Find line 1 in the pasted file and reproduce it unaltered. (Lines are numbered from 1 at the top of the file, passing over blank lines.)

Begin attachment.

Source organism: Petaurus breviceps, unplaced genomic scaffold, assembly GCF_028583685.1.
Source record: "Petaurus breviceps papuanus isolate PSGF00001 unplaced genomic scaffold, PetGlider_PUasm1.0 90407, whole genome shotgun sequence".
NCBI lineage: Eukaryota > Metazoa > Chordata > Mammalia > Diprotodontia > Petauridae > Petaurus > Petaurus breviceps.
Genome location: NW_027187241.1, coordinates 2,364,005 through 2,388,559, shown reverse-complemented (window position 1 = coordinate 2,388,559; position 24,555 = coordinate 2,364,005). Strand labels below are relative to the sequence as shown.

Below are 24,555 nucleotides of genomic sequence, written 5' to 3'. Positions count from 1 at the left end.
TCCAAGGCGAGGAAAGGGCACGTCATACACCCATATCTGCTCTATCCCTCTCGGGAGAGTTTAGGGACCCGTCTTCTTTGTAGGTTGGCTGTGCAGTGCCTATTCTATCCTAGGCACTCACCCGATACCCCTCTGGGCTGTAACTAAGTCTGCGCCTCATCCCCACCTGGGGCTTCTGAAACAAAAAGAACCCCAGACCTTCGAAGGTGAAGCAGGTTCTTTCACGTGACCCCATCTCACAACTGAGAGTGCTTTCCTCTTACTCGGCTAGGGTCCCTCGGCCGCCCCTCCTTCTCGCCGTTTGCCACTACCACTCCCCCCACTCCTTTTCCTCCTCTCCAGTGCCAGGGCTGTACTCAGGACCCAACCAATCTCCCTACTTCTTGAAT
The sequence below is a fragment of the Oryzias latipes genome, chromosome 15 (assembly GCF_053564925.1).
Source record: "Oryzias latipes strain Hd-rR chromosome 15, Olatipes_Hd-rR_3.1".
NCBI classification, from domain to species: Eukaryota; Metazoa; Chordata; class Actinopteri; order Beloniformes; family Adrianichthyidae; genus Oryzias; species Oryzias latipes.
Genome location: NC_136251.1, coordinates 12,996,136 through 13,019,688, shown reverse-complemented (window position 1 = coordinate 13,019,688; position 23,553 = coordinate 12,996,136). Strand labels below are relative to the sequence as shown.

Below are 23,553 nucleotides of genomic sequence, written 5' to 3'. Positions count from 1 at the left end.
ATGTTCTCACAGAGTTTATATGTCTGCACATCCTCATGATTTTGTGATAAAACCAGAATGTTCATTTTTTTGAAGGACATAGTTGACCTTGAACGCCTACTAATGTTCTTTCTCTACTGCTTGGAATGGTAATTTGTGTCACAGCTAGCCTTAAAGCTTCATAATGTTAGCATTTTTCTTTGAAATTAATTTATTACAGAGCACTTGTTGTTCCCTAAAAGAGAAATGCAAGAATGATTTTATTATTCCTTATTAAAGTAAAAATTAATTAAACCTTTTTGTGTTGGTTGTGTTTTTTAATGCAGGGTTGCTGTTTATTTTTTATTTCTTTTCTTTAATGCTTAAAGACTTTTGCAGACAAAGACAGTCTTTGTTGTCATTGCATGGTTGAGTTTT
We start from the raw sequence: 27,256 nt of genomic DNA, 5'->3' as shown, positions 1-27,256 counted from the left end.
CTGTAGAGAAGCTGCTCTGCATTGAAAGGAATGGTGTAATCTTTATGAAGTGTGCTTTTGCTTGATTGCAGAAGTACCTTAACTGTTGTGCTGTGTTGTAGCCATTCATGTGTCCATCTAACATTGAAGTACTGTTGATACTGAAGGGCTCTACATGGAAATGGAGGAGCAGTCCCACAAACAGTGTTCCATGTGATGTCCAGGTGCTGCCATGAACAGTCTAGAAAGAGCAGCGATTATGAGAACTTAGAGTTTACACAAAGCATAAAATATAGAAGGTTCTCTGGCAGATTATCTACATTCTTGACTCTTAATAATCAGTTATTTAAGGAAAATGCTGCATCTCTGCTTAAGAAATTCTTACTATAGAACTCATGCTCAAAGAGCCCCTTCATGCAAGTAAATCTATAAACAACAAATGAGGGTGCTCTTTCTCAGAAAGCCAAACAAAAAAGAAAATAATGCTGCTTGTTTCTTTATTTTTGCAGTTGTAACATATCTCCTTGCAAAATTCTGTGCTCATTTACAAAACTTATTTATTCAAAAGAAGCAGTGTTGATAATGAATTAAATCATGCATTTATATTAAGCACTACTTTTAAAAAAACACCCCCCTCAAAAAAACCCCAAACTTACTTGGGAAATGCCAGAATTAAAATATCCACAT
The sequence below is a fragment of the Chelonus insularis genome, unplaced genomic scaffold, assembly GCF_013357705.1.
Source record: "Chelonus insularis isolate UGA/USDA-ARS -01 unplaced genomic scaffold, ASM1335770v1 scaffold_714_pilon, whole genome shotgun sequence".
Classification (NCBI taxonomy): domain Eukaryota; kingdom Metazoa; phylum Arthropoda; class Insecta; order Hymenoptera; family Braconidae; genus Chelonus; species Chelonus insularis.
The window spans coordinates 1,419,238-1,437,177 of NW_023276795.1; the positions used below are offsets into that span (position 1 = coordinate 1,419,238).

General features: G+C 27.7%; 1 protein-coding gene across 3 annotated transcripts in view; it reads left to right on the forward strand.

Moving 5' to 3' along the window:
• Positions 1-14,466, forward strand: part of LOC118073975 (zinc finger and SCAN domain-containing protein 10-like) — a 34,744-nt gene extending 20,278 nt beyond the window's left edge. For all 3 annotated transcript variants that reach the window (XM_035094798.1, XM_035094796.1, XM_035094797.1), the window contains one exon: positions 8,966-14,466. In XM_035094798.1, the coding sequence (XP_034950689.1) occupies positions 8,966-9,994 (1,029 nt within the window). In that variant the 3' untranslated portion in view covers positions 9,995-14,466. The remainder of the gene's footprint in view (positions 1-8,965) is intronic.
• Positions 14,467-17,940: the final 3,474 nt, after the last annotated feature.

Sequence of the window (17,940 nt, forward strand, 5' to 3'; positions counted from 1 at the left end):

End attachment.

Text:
Source organism: Petaurus breviceps, unplaced genomic scaffold, assembly GCF_028583685.1.